While with PWM we can control the motor's speed, the motor will unfortunately only run in one direction.
For a DC motor to change direction means to change the polarity of the power source, which cannot be done by a control pin of an MCU.
Or can it?
Believe it or not: Someone else already run into the same problem trying to drive motors from a MCU.
One of the common solutions is to use a circuit that is called H-Bridge.
There are tons of articles on the net, describing the working principle of a H-Bridge. So I will not get into the details here.
Actually it is so common, that specialized ICs exist for different motor numbers an power requirements.
But again, for my own educational purpose, I decided to follow the book and build a discrete version using discrete Metal Oxide Semiconductor Field Effect Transistors (MOSFETs).
Beside some more technical issuses (like you can shortcut it, by closing the wrong switches at the same time - shot-through), the circuit as shown above uses 4 MCU I/O lines. Somehow these I/O lines are always on short supply on an MCU. So you don't want to do this.
If we switch 2 of the N-type MOSFETS for P-types and add a few resistors and 2 more 2N7000 as drivers for each side of the bridge (there is no such thing like "Free lunch"), we can get down to 2 I/O lines on the MCU, using the following circuit.
These circuits are from Elliot Williams book. Also there, he shows that with the so called "Locked Anti-Phase" circuit we can even get down to 1 I/O line.
Beware, that for the bridge MOSFETS (the IRFs) you have to use types, that can handle the power you want send through the motor.
I use 2N7000 for all the other supporting switch MOSFETs. This is a general purpose type you can use for just about anything, that has no special demands. They are cheap and I suggest you always have a dozend or so laying around.
The circuit as a few properties, you should be aware of:
- The motor now stands still on a 50/50 PWM cycle (not on the 0% ON-time cycle anymore).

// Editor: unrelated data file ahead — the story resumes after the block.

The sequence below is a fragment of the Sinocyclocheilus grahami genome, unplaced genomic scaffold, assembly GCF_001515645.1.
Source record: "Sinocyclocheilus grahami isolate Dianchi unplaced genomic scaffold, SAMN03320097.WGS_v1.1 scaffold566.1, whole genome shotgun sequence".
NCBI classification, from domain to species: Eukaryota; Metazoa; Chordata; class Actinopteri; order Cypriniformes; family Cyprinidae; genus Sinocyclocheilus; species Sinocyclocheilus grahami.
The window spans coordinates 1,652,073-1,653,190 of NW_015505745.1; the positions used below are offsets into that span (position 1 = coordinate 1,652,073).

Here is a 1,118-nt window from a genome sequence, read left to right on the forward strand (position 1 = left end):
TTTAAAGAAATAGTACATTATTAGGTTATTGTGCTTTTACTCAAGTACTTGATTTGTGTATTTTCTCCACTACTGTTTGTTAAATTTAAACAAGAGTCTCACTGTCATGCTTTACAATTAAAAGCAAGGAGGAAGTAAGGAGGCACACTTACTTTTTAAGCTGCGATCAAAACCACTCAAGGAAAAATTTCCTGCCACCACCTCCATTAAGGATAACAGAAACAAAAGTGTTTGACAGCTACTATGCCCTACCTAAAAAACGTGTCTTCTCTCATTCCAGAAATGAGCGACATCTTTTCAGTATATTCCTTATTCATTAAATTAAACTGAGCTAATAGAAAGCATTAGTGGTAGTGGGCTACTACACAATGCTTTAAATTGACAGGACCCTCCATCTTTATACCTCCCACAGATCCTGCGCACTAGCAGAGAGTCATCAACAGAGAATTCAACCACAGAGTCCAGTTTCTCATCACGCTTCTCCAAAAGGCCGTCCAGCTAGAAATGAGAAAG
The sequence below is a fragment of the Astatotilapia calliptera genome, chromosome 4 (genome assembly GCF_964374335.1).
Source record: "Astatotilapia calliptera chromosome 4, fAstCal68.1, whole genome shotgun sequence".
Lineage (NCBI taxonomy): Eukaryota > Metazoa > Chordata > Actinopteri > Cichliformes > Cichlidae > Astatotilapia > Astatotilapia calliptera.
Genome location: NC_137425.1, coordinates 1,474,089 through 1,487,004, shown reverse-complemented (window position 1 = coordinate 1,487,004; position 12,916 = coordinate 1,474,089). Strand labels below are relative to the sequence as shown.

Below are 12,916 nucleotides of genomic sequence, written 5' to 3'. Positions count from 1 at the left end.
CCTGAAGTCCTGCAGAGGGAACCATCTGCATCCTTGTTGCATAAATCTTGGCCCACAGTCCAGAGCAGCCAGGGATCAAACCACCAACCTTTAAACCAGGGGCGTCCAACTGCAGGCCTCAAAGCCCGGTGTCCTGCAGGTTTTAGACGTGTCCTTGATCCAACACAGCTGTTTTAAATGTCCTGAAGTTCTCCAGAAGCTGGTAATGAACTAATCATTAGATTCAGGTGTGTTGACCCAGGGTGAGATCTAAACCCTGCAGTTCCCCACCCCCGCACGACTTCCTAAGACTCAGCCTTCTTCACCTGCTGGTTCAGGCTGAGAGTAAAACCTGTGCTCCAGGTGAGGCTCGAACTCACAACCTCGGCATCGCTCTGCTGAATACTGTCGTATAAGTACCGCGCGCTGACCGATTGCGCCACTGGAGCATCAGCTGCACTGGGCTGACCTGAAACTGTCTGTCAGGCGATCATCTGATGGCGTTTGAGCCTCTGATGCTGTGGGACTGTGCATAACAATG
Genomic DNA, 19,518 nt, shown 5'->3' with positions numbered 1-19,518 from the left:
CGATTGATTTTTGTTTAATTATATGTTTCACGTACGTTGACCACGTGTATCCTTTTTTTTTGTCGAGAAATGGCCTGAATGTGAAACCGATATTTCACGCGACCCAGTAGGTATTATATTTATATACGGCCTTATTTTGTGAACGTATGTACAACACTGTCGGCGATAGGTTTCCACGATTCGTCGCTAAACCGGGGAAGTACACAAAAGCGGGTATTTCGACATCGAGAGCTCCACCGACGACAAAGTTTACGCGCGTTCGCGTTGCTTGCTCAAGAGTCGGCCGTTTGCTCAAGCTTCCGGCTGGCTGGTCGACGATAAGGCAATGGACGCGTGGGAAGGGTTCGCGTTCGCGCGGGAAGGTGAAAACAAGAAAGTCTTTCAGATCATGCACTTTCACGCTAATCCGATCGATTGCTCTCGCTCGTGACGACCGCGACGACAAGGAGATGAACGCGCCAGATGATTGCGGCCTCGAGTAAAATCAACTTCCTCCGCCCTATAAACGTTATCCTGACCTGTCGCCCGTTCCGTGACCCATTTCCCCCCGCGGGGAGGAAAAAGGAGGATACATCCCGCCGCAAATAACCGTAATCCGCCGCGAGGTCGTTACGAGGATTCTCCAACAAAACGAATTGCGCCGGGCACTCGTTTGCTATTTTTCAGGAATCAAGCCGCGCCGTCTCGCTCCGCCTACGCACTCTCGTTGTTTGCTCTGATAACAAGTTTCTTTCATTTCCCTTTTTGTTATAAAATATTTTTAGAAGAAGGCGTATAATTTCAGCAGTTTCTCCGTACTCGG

- You loose half of the PWM resolution, but gain direction and speed control over a single wire / MCU I/O-port.
- Even if it stands still, the motor will draw a little current (not nearly as much as when running so).
- There is a constant noise from the motor, even if it is not turning (depending on the PWM duty cycle and of course you ears, you can hear it).
- As long as the power is on, the motor has breaks. It will keep standing still (even if e.g. the robot stands on a slope), if you send a 50/50 PWM cycle (within limits of course :).
For the R1 I build two (one for each motor) discrete H-Bridges on a prototype board, using the circuit without the Locked Anti-Phase.
I did not integrate the Locked Anti-Phase circuits into the board, because:
- There was just no more room. Since I also needed space for some sensors, I'll describe in the next part.
- Initially I had some problems getting the Lock Anti-Phase circuit running, until I found out, that the value of the R3 pull-up resistor of 10k in the book is most likely wrong. Since I changed it to 1k, everything works stable.
- Finally I wasn't so sure at the beginning, if I always want to use the circuit in the Locked Anti-Phase configuration.
So thats what it looks like now: